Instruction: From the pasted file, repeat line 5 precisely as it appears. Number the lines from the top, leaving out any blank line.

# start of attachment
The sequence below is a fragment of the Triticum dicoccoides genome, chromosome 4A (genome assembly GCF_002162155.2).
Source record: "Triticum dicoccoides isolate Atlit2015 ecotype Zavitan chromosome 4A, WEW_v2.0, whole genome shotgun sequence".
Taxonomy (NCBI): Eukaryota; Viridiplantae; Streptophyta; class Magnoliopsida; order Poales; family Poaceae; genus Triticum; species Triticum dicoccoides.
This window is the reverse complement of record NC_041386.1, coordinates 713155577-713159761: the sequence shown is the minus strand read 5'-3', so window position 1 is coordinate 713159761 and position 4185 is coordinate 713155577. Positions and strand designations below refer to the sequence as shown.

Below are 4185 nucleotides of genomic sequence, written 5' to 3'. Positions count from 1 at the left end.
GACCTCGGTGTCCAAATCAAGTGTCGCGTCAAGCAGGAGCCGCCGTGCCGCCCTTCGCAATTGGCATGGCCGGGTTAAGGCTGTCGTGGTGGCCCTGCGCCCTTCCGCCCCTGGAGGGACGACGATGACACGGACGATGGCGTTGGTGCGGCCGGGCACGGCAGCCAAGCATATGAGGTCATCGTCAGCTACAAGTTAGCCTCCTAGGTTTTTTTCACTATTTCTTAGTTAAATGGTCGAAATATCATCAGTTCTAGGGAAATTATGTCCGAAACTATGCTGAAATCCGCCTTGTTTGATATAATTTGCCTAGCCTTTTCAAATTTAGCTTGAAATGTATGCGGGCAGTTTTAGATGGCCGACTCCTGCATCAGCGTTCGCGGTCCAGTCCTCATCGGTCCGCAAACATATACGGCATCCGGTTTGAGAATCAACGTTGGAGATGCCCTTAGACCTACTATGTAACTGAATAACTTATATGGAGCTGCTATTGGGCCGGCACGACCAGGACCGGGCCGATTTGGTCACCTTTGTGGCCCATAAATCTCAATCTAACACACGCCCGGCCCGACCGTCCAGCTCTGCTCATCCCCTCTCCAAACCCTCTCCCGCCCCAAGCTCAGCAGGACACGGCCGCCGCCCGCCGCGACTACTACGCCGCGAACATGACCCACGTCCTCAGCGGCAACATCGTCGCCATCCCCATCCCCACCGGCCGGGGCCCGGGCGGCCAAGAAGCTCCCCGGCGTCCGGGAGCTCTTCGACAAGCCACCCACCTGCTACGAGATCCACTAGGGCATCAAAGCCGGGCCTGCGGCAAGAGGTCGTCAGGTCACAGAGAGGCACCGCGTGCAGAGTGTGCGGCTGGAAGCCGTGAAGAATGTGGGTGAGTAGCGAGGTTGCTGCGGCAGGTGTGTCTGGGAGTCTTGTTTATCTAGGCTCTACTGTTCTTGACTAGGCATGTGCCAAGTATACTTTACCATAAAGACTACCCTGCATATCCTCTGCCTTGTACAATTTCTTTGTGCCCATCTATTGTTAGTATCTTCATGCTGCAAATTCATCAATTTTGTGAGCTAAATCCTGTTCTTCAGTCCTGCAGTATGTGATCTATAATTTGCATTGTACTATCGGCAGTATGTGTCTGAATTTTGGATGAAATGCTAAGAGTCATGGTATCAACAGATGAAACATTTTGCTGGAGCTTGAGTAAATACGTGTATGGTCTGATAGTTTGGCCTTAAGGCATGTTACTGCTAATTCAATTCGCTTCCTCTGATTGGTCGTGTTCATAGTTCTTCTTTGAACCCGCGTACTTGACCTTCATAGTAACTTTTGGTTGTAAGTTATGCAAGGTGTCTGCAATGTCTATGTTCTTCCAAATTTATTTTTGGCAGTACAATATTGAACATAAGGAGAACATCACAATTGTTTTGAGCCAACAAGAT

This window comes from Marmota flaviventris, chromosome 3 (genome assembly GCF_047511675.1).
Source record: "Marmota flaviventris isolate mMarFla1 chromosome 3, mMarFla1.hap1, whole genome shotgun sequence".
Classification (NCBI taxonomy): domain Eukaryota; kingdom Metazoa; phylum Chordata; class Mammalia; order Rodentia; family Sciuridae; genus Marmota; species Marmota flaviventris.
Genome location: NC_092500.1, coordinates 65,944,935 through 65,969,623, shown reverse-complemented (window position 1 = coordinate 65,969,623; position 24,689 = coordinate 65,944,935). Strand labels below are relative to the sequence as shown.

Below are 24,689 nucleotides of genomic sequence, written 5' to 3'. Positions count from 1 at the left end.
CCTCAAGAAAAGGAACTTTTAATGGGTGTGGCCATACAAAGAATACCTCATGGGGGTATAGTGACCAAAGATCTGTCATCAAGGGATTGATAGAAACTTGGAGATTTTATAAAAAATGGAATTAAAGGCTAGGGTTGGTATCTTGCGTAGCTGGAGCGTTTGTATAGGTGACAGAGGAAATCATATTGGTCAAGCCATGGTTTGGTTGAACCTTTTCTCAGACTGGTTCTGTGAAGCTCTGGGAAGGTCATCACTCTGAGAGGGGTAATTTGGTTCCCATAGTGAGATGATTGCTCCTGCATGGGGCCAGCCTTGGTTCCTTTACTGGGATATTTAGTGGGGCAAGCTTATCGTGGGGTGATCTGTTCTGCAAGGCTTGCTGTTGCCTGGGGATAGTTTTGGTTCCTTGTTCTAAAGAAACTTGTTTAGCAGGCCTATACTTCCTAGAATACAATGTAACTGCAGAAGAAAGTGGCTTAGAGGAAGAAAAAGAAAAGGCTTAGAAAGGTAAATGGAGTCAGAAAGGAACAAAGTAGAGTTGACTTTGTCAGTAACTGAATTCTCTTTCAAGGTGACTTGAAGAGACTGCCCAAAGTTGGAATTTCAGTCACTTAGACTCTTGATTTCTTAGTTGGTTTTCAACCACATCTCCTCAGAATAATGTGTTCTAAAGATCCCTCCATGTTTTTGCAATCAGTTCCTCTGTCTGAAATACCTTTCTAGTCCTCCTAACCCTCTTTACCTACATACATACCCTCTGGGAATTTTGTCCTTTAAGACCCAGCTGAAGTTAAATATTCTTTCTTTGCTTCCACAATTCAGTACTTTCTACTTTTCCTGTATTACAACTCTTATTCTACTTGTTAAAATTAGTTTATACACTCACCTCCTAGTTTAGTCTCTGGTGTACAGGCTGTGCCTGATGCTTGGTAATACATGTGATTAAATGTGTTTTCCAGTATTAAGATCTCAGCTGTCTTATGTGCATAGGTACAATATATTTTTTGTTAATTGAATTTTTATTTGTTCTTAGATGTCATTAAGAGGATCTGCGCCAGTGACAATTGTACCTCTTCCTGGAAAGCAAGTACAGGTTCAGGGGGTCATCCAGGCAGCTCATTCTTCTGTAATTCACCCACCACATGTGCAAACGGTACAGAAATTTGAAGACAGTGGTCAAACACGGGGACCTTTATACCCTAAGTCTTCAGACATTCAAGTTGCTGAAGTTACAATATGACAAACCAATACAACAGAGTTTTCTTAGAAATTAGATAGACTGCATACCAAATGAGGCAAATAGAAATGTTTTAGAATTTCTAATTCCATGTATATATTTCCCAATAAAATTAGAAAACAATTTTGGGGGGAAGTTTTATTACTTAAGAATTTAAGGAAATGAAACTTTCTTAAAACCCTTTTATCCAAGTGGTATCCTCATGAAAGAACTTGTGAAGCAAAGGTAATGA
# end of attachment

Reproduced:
Below are 4185 nucleotides of genomic sequence, written 5' to 3'. Positions count from 1 at the left end.